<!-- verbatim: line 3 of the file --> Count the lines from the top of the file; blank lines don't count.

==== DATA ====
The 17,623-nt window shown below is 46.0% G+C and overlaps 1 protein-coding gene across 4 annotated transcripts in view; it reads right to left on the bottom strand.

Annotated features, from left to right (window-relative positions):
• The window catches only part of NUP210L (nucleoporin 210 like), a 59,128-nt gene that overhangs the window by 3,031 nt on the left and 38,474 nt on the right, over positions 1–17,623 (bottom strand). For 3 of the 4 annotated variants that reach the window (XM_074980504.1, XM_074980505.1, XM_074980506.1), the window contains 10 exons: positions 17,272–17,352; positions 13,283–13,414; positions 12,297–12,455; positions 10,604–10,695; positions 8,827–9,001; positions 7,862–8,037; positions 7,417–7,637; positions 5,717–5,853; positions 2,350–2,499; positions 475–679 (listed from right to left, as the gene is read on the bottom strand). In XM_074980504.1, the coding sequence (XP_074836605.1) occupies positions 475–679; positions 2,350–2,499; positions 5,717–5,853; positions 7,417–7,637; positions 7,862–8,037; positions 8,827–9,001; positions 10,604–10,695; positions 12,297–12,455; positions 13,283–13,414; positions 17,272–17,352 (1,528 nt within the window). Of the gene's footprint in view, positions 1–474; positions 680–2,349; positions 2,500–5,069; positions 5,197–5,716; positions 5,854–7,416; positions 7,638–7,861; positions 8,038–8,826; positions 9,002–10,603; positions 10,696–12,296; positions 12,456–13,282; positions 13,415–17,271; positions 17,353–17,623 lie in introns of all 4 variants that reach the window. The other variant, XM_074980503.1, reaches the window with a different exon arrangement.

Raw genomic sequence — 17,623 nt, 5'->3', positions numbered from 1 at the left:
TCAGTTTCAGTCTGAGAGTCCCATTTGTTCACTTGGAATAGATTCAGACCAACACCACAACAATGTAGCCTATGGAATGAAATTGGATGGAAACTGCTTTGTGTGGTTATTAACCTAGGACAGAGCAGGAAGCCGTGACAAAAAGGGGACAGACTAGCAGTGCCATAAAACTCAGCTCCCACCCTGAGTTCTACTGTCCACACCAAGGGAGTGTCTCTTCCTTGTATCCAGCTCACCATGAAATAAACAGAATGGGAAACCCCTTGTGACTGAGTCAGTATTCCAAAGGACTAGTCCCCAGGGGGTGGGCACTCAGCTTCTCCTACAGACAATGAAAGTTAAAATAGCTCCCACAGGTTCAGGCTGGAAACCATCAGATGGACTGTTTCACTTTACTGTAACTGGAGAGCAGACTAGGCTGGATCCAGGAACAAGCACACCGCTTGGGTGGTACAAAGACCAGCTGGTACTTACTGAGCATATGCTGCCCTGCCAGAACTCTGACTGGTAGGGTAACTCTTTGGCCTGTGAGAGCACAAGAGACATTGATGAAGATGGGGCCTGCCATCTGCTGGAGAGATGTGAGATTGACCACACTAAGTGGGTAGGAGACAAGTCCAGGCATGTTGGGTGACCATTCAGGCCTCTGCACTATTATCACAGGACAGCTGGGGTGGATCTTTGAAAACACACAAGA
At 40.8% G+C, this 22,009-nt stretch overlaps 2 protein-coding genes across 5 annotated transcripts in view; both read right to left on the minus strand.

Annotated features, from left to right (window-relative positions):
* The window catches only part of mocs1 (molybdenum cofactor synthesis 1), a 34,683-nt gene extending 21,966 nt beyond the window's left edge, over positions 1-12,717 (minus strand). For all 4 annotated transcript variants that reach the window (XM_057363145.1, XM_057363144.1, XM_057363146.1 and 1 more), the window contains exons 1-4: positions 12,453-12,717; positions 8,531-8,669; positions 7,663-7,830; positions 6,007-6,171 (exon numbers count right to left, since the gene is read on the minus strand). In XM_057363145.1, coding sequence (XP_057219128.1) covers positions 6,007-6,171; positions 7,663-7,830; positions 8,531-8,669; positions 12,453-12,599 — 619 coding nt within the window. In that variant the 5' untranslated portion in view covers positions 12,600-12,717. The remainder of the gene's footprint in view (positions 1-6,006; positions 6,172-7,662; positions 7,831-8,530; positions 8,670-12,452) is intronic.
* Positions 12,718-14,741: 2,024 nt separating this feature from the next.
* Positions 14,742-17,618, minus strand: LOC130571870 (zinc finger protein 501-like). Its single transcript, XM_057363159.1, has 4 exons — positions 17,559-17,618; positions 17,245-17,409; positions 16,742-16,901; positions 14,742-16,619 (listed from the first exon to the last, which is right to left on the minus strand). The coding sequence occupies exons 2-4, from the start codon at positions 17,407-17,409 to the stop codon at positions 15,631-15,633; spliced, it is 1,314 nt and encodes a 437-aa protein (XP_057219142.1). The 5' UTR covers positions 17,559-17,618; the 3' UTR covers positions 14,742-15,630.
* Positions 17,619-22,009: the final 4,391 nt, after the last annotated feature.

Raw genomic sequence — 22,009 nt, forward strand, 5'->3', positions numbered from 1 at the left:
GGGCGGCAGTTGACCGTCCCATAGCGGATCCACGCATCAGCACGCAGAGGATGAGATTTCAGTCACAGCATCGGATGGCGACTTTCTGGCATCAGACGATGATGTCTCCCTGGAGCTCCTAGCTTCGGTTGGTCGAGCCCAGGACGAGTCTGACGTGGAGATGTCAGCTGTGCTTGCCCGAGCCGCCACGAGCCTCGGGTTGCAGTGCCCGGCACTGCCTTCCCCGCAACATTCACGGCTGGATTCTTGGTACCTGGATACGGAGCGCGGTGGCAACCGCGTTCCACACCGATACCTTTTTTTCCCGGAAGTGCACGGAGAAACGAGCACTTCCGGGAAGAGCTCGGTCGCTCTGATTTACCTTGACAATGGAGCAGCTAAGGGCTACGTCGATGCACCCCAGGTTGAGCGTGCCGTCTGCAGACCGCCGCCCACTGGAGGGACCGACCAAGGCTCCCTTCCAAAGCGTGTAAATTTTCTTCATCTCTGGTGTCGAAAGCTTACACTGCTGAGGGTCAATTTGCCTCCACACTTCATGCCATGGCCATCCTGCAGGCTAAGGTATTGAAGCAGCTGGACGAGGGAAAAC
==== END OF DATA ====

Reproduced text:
• The window catches only part of NUP210L (nucleoporin 210 like), a 59,128-nt gene that overhangs the window by 3,031 nt on the left and 38,474 nt on the right, over positions 1–17,623 (bottom strand). For 3 of the 4 annotated variants that reach the window (XM_074980504.1, XM_074980505.1, XM_074980506.1), the window contains 10 exons: positions 17,272–17,352; positions 13,283–13,414; positions 12,297–12,455; positions 10,604–10,695; positions 8,827–9,001; positions 7,862–8,037; positions 7,417–7,637; positions 5,717–5,853; positions 2,350–2,499; positions 475–679 (listed from right to left, as the gene is read on the bottom strand). In XM_074980504.1, the coding sequence (XP_074836605.1) occupies positions 475–679; positions 2,350–2,499; positions 5,717–5,853; positions 7,417–7,637; positions 7,862–8,037; positions 8,827–9,001; positions 10,604–10,695; positions 12,297–12,455; positions 13,283–13,414; positions 17,272–17,352 (1,528 nt within the window). Of the gene's footprint in view, positions 1–474; positions 680–2,349; positions 2,500–5,069; positions 5,197–5,716; positions 5,854–7,416; positions 7,638–7,861; positions 8,038–8,826; positions 9,002–10,603; positions 10,696–12,296; positions 12,456–13,282; positions 13,415–17,271; positions 17,353–17,623 lie in introns of all 4 variants that reach the window. The other variant, XM_074980503.1, reaches the window with a different exon arrangement.